Will Osborne match his support for motorists with a fair fare for rail users?
The news rail fares will rise by up to 6.2 per cent shows that if there is a war being waged on any of the travelling public, it is on those using public transport. George Osborne caved in to motorists earlier this year – will he do the same for rail and bus users?
Forthcoming research by IPPR shows rail fares have increased far more quickly than motoring costs in recent years. As the chart below (using data from the Department for Transport) shows, from 1997 to 2010, rail fares rose by 66.2 per cent while all motoring costs rose by just 32.5 per cent – equivalent to a 6.6 per cent fall in real terms.
Bus and coach fares rose by a staggering 76.1 per cent.
Since coming to office the chancellor has done plenty to keep down costs for motorists.
In a new report, due out this month, my colleague Lisa Hopkinson writes:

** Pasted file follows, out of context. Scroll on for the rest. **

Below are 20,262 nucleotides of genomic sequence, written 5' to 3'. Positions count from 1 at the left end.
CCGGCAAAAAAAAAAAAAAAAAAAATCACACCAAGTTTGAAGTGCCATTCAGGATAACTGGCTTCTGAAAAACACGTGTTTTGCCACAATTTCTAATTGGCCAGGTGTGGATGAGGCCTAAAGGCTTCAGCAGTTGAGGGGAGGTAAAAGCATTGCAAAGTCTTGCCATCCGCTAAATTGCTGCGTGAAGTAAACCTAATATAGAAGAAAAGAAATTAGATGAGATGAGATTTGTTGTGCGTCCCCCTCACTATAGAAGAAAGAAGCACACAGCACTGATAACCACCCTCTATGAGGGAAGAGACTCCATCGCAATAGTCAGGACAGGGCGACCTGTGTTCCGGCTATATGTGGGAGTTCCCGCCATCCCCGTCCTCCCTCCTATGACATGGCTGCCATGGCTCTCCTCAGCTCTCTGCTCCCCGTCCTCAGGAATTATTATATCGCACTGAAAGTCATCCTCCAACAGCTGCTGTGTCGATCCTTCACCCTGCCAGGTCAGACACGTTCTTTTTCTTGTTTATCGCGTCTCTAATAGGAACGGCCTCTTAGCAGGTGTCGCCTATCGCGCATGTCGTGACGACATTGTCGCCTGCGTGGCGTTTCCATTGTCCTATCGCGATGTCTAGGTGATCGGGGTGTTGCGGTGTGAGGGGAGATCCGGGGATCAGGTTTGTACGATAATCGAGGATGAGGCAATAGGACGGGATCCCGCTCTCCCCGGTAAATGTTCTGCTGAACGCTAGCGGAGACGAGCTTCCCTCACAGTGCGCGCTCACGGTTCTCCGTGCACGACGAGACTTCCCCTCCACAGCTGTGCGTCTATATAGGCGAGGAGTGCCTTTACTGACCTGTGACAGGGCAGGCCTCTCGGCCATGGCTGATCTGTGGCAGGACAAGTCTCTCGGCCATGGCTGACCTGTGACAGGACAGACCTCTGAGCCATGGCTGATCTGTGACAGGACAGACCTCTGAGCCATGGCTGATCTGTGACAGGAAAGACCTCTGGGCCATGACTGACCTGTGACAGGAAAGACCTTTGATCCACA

“In budget 2011 George Osborne proposed three changes to duty rates: an immediate cut in the rate by 1p, abolition of the escalator (replacing with a fair fuel stabiliser), and a delay in the two inflation-driven increases set for April 2011 and April 2012.
“These changes [are] estimated to cost around £1.9 billion in 2011/12, or £9.4 billion over 5 years…
“In the autumn 2011 statement it was announced the 3.02p per litre increase due to take effect in January would be deferred until August 2012, and the inflation increase planned for 1st August would be cancelled. This cost a further £375 million in 2011-12 or £3.9 billion over 5 years.
“In June 2012 the chancellor announced a further delay in the fuel duty rate rise until 1st January 2013, at a further cost of around £550 million to the Exchequer. This shortfall in government revenue is to be met through greater than forecast savings in departmental spending, with details to be confirmed in the autumn 2012 statement.”
Labour has said it would introduce a strict cap of one per cent above inflation across all routes, while transport secretary Justine Greening said yesterday he would try to use the autumn statement to see “what we can do to keep rail fares down to something affordable”. Her reputation as the public transport secretary is on the line.